During last few days there have been two interesting articles on quite different views on this topic.
In an study published in the BMJ, Courtney Davis (King's College, London) and Huseyin Naci (LSE Health) say that 39 (57%) out of 68 cancer indications approved in Europe over a 5 year period till 2013 were sanctioned "without evidence of a survival or quality of life benefit" and were approved based on data derived from unreliable trial designs. They also say that atleast 10 of these approvals have never proved to have any real value for patients. Please do check out article published by John Carroll in Endpoint News :
In another very interesting article, Dr. Luca Dezzani has highlighted the results of a study conducted from Dec 10, 2016 to Mar 2, 2017 for 10 cancer drugs that received approval by the USFDA between 2006 & 2015. The authors conclude that the cost to develop a cancer drug is $ 648 million (versus a usually believed figure in excess of $ 2.5 billion). Additionally, the revenues since approval have also been significant. Please check out the article posted by Dr. Dezzani in LinkedIn :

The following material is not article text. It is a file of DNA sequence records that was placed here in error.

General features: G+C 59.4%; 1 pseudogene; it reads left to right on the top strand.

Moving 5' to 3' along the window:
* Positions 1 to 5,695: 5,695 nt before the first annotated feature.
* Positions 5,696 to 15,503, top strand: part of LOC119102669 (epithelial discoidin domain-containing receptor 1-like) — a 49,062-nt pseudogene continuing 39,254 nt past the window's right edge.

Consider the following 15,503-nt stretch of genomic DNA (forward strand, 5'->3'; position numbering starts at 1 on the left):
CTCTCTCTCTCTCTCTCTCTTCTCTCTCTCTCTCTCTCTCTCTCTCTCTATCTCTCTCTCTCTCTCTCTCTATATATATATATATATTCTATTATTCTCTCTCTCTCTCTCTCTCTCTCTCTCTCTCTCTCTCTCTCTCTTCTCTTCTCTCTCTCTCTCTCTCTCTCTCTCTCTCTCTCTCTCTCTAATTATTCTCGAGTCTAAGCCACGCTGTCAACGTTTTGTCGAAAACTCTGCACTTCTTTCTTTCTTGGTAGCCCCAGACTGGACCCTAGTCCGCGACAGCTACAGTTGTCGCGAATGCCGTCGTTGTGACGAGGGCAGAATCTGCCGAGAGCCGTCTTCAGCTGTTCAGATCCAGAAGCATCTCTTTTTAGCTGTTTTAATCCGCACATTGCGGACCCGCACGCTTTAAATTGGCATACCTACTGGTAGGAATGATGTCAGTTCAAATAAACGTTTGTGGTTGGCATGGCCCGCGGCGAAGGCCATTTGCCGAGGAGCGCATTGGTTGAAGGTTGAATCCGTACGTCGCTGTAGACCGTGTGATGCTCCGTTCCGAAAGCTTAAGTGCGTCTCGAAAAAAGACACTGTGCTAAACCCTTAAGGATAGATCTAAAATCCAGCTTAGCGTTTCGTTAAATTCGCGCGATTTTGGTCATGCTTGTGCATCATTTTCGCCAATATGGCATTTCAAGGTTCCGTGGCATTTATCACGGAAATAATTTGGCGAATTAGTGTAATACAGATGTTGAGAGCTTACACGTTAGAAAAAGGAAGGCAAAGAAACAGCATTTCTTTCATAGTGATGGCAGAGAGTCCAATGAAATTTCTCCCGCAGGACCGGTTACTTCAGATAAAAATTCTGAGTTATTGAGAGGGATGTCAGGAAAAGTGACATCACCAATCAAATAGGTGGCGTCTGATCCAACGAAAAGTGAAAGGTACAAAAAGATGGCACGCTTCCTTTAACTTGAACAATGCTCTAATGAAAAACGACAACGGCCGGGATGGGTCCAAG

While cancer research is getting more traction, with more and more companies focusing on this therapy area, fast track approvals by regulatory bodies may see some challenges, especially regarding the quality of data, in light of the increasing criticism by some quarters. Fast track approvals are definitely leading to lower development costs, which in turn lead to lower product prices, and are, therefore, in the interest of all stakeholders.